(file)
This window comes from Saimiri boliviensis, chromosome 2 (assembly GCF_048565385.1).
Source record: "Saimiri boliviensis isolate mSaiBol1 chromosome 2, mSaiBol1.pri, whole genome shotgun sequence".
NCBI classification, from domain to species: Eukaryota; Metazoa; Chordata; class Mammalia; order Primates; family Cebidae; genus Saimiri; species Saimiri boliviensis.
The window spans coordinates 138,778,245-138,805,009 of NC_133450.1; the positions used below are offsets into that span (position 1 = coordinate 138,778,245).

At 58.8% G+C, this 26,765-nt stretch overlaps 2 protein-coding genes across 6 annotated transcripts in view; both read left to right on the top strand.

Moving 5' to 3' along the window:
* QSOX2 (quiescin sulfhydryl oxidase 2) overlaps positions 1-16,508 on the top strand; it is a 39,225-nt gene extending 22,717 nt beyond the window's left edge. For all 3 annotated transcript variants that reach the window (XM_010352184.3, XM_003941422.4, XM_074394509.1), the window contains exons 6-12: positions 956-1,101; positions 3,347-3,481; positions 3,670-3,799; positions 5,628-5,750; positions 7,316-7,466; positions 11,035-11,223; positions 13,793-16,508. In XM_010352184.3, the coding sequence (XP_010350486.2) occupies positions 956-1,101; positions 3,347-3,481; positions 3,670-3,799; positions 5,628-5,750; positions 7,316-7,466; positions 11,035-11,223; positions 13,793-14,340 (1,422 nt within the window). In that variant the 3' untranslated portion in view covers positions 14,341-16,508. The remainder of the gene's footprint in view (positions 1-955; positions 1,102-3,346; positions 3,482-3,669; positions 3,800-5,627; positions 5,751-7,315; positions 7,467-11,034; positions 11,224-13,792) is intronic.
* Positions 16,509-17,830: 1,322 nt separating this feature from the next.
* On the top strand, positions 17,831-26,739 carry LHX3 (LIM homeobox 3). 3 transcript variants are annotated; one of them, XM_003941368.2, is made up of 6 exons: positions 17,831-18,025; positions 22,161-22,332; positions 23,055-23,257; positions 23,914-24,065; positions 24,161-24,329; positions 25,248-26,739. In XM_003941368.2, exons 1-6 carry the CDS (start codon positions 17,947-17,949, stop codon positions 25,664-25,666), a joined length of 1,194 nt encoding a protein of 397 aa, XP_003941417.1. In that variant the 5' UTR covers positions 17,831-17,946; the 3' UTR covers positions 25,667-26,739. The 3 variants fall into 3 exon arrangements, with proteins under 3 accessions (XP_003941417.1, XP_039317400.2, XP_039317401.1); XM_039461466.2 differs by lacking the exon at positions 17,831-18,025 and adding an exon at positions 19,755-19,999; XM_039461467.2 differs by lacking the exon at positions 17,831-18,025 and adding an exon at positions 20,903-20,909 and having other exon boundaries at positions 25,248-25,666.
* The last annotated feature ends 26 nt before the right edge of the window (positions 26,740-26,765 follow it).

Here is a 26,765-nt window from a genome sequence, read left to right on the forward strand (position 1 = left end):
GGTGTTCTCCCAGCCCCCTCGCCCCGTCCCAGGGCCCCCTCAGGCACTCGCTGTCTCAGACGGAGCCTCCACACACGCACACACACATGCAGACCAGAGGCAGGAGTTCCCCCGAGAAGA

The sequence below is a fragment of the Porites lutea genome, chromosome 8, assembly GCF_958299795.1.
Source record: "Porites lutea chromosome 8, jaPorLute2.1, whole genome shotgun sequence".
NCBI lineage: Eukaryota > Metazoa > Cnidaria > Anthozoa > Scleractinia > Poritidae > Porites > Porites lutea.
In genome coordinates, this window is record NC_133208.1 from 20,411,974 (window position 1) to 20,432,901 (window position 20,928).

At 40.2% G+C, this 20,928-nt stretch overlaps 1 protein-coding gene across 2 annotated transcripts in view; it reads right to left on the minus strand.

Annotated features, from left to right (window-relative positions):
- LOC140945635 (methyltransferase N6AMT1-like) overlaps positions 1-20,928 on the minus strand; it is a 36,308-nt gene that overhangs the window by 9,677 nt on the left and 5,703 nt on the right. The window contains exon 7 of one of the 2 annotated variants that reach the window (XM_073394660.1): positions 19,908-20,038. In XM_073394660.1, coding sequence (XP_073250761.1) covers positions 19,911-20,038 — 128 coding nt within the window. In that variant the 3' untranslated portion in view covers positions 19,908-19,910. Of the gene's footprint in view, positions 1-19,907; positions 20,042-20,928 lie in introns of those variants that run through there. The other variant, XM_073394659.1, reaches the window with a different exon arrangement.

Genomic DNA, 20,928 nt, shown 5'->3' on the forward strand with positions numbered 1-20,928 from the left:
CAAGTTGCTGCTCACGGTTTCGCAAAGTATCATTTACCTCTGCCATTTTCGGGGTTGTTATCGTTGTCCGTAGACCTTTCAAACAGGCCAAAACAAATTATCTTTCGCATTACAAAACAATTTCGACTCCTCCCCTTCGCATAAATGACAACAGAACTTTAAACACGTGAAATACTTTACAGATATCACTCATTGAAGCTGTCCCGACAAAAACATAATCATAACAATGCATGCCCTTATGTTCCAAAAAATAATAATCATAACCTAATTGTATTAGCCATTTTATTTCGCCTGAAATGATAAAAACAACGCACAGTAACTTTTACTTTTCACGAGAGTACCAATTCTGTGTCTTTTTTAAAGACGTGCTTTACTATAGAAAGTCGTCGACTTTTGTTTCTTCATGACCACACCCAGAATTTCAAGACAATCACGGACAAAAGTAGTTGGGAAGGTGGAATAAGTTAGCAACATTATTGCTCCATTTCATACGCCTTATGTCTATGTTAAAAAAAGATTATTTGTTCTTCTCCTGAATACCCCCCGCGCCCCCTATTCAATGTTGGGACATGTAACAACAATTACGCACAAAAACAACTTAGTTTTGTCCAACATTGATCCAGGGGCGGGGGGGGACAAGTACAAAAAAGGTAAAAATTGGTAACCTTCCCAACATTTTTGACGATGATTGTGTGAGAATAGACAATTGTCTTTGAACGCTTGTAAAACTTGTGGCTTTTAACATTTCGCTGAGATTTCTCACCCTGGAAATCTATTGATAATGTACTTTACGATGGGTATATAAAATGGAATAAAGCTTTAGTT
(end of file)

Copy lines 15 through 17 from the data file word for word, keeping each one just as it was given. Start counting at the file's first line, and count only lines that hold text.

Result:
NCBI lineage: Eukaryota > Metazoa > Cnidaria > Anthozoa > Scleractinia > Poritidae > Porites > Porites lutea.
In genome coordinates, this window is record NC_133208.1 from 20,411,974 (window position 1) to 20,432,901 (window position 20,928).

At 40.2% G+C, this 20,928-nt stretch overlaps 1 protein-coding gene across 2 annotated transcripts in view; it reads right to left on the minus strand.